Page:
Journal of Behavioral Medicine

, Volume 37, Issue 6, pp 1134–1144

Perceived discrimination as a stressor for close relationships: identifying psychological and physiological pathways

Authors

    • Department of Psychology, 2007 Percival Stern HallTulane University
  • Lisa Molix
    • Department of Psychology, 2007 Percival Stern HallTulane University
Article

DOI: 10.1007/s10865-014-9563-8

Cite this article as:
Doyle, D.M. & Molix, L. J Behav Med (2014) 37: 1134. doi:10.1007/s10865-014-9563-8

Abstract

Approaching the inverse association between perceived discrimination and close relationship functioning from a stress and coping framework, we propose and test a novel model incorporating psychological (emotion dysregulation) and physiological (chronic inflammation) pathways. Analyses of data from a sample of African American participants (N = 592) enrolled in the Midlife in the United States (MIDUS) study revealed support for the proposed model. Specifically, results from structural equation modeling analyses showed that perceived discrimination was indirectly associated with increased emotion dysregulation (venting and denial) through stressor appraisals and directly associated with increased inflammation (interluekin-6, e-selectin and c-reactive protein). Furthermore, relationship strain with family, friends and spouses was associated with greater levels of emotion dysregulation and chronic inflammation. Overall, the proposed model fit the data well and provides support for new avenues of research on the social, psychological and physiological correlates of perceived discrimination and close relationship functioning. To conclude, evidence for the proposed biopsychosocial model is summarized and directions for future research on these topics are discussed.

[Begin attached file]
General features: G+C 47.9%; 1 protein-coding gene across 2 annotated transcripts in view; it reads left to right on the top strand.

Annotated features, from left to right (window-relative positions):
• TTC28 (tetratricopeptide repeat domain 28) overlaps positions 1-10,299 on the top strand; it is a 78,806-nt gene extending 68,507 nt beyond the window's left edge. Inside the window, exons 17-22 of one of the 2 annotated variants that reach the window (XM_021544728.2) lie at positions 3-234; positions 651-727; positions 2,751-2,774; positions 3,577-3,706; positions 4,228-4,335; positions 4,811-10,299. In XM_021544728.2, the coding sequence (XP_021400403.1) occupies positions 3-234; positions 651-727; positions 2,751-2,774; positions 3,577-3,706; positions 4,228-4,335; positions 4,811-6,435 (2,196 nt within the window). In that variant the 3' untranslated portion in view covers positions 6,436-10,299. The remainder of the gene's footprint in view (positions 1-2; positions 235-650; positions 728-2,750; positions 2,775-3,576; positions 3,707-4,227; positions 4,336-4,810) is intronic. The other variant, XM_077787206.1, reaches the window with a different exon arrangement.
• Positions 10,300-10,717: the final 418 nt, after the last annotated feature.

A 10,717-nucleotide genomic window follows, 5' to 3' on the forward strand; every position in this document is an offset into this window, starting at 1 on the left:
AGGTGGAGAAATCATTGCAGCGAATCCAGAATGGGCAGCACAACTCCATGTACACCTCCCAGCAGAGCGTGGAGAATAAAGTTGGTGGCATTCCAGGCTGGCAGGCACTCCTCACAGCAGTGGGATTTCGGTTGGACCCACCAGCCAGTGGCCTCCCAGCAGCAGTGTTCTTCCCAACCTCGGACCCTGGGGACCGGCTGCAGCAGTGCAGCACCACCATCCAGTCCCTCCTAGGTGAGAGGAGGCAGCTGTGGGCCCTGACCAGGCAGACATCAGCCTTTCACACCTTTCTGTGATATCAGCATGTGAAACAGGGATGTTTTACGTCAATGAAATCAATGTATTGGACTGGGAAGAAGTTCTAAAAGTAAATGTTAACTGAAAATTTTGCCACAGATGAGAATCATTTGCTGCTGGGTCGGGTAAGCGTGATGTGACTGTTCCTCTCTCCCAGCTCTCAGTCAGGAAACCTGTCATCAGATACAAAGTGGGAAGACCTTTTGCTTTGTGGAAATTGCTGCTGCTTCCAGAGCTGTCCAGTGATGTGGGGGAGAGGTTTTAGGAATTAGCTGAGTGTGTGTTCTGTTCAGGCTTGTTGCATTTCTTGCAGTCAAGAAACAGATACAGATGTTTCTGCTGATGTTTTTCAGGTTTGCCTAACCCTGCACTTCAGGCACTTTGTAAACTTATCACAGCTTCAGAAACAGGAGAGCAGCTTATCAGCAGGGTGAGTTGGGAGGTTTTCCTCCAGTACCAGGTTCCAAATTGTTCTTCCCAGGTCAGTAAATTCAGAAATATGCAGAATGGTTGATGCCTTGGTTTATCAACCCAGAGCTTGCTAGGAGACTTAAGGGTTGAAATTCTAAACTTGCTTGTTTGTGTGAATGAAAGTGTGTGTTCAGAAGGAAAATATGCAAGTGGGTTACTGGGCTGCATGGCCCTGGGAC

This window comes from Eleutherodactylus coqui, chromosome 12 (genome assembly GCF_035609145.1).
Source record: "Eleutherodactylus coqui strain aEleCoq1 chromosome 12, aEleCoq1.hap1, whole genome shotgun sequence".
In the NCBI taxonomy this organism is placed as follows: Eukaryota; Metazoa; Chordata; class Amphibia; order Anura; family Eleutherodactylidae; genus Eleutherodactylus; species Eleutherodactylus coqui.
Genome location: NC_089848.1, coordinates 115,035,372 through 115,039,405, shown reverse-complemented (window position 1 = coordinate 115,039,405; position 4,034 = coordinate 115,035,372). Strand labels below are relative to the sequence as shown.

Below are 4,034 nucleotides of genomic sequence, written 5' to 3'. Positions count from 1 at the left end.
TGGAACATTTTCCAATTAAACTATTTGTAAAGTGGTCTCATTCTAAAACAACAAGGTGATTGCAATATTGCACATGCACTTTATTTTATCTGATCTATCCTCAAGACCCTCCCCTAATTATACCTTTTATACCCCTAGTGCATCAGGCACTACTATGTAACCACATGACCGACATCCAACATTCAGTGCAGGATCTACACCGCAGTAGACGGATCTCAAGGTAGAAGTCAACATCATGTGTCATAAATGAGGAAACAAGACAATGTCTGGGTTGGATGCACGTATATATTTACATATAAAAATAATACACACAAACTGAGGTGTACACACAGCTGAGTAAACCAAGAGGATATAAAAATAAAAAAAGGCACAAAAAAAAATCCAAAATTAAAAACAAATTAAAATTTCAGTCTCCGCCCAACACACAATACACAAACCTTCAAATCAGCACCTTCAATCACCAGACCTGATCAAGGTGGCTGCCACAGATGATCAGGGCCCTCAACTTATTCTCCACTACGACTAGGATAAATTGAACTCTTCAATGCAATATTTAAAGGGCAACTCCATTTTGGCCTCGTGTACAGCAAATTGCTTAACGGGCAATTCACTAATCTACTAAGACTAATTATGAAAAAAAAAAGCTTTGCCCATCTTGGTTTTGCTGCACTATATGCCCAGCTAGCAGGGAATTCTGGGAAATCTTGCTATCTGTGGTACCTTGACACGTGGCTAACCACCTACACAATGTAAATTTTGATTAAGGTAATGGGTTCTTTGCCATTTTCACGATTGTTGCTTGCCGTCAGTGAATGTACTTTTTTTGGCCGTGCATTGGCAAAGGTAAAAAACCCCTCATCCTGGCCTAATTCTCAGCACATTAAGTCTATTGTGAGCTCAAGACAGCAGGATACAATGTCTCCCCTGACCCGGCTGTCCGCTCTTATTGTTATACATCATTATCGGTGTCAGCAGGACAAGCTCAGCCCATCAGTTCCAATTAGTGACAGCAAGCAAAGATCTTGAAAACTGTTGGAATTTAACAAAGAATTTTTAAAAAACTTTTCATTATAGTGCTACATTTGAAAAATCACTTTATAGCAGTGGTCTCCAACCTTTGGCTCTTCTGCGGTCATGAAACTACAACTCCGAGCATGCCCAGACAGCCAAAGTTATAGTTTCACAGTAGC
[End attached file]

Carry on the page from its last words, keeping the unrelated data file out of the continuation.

Keywords

Perceived discriminationClose relationshipsStress and copingEmotion dysregulationInflammation

Researchers have begun to investigate the pernicious health consequences of prejudice and discrimination for members of devalued groups, yet little work has focused on social and interpersonal outcomes. However, there is evidence to suggest that members of devalued groups may experience impaired relationship outcomes relative to members of dominant groups (Doyle & Molix, 2014). For example, African American men and women are less likely to marry compared to White men and women (Elliott et al., 2012). Once married, African Americans also generally report greater dissatisfaction and are at greater risk for divorce (Bulanda & Brown, 2007). Moreover, some research has shown that African Americans tend to have relatively smaller social networks relative to Whites (e.g., Ajrouch et al., 2001; Barneset al., 2004; Reynolds et al., 1994) and are less likely to be centrally positioned within social networks (Mehra et al., 1998). Social disparities in relationship outcomes among African Americans are of critical relevance to diverse fields, from social and clinical psychology to public health and behavioral medicine, due to strong associations between close relationships and physical health outcomes, even mortality (Holt-Lunstad et al., 2010; House et al., 1988).